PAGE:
Remarkably, she still retains much of the intellect and artistic skills from her previous life, but it's not at all clear how closely her consciousness resembles yours or mine. In The Perpetual Now: A Story of Amnesia, Memory, and Love, award-winning science journalist Michael D. Lemonick uses the unique drama of Lonni Sue Johnson's day-to-day life to give us a nuanced and intimate understanding of the science that lies at the very heart of human nature.

Hidden anger that comes out indirectly can undermine relationships between friends, family, and colleagues. When people feel compelled to conceal their true beliefs and emotions, there can be serious physical and psychological results for everyone involved.

In Overcoming Passive-Aggression, Revised Edition: How to Stop Hidden Anger from Spoiling Your Relationships, Career, and Happiness, Dr. Tim Murphy and Loriann Oberlin offer a clear definition of passive aggression and show readers not only how to end the behavior but also how to avoid falling victim to other people's hidden anger.

  In Raising Human Beings, internationally renowned child psychologist and New York Times bestselling author of Lost at School and The Explosive Child Ross W. Greene Ph.D. explains how to cultivate a better parent-child relationship while also nurturing empathy, honesty, resilience, and independence.

Peter Himmelman is an award-winning musician turned communications expert and the founder of Big Muse.

His new book is Let Me Out: Unlock Your Creative Mind and Bring Your Ideas to Life. In it he uses science-based techniques and simple exercises to get unstuck and unlock your creative potential.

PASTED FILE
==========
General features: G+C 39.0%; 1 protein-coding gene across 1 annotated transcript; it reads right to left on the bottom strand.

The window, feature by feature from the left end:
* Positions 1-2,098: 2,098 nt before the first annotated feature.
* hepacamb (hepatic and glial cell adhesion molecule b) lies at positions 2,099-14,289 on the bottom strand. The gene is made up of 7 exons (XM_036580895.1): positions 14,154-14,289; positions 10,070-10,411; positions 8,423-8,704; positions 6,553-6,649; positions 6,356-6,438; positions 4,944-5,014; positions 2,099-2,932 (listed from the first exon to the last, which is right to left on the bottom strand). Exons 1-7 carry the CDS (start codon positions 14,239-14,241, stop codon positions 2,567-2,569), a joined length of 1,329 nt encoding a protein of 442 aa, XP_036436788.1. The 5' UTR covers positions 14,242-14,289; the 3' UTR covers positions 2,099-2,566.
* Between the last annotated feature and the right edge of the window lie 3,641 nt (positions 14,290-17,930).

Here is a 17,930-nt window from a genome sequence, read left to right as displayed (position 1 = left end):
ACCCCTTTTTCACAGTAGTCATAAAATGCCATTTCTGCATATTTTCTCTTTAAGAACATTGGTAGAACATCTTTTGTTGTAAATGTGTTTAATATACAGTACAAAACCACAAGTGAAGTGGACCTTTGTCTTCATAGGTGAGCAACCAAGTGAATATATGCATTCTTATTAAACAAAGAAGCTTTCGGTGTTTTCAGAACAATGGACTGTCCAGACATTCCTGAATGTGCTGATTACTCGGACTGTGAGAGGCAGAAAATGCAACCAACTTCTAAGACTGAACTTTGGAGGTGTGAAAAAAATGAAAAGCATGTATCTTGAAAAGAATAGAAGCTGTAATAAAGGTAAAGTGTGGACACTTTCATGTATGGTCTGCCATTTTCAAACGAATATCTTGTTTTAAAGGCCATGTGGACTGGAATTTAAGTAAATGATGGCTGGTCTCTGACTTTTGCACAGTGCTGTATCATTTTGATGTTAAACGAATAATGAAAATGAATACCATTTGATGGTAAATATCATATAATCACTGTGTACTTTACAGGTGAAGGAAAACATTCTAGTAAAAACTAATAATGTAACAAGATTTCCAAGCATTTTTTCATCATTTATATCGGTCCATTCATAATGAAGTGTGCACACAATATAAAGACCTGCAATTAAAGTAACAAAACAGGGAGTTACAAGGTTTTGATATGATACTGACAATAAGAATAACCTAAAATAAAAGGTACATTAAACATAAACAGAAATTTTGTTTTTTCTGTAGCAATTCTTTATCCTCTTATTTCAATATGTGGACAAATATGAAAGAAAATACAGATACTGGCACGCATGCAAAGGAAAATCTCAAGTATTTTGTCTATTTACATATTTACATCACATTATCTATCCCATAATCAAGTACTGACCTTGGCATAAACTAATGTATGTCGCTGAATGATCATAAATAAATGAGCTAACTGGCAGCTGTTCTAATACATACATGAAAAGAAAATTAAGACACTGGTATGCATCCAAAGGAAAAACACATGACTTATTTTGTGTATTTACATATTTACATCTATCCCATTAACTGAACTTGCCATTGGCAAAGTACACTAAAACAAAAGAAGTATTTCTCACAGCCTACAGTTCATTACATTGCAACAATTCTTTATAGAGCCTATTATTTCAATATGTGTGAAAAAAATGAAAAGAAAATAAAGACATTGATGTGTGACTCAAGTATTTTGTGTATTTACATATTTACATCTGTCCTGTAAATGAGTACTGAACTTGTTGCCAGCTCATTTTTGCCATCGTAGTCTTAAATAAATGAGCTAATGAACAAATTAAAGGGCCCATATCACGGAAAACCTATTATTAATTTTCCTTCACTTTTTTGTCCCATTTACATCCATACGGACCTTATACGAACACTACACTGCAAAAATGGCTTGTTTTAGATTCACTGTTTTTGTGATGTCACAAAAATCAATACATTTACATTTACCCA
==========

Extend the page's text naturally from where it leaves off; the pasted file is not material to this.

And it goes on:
What do you think of when you hear about an African American Republican? What is it really like to be a black person in the Republican Party?

Stanford University Professor Corey Fields’ new book: Black Elephants in the Room considers how race structures the political behavior of African American Republicans and discusses the dynamic relationship between race and political behavior in the purported “post-racial” context of US politics.

Drawing on first-person accounts, the book sheds light on the different ways black identity structures African Americans' membership in the Republican Party. Moving past rhetoric and politics, we learn the importance of understanding both the meanings African Americans attach to racial identity and the political contexts in which those meanings are developed and expressed. 

  Parasites are tiny organisms can only live inside another animal, and they have many evolutionary motives for manipulating their host’s behavior. Far more often than appreciated, these puppeteers orchestrate the interplay between predator and prey.

We humans are hardly immune to the profound influence of parasites. Kathleen McAuliffe's book is This Is Your Brain on Parasites: How Tiny Creatures Manipulate Our Behavior and Shape Society.

  In his new book, Invisible Influence: The Hidden Forces that Shape Behavior, Jonah Berger explores the subtle, secret influences that affect the decisions we make—from what we buy, to the careers we choose, to what we eat.

Without our realizing it, other people’s behavior has a huge influence on everything we do at every moment of our lives, from the mundane to the momentous occasion. Even strangers have a startling impact on our judgments and decisions: our attitudes toward a welfare policy shift if we’re told it is supported by Democrats versus Republicans (even though the policy is the same in both cases).

  Richard H. Thaler has spent his career studying the radical notion that the central agents in the economy are humans―predictable, error-prone individuals.

His new book, Misbehaving, accounts the struggle to bring an academic discipline back down to earth and change the way we think about economics, ourselves, and our world.

Richard H. Thaler is a professor of behavioral science and economics at the University of Chicago Booth School of Business and, in 2015, the president of the American Economic Association.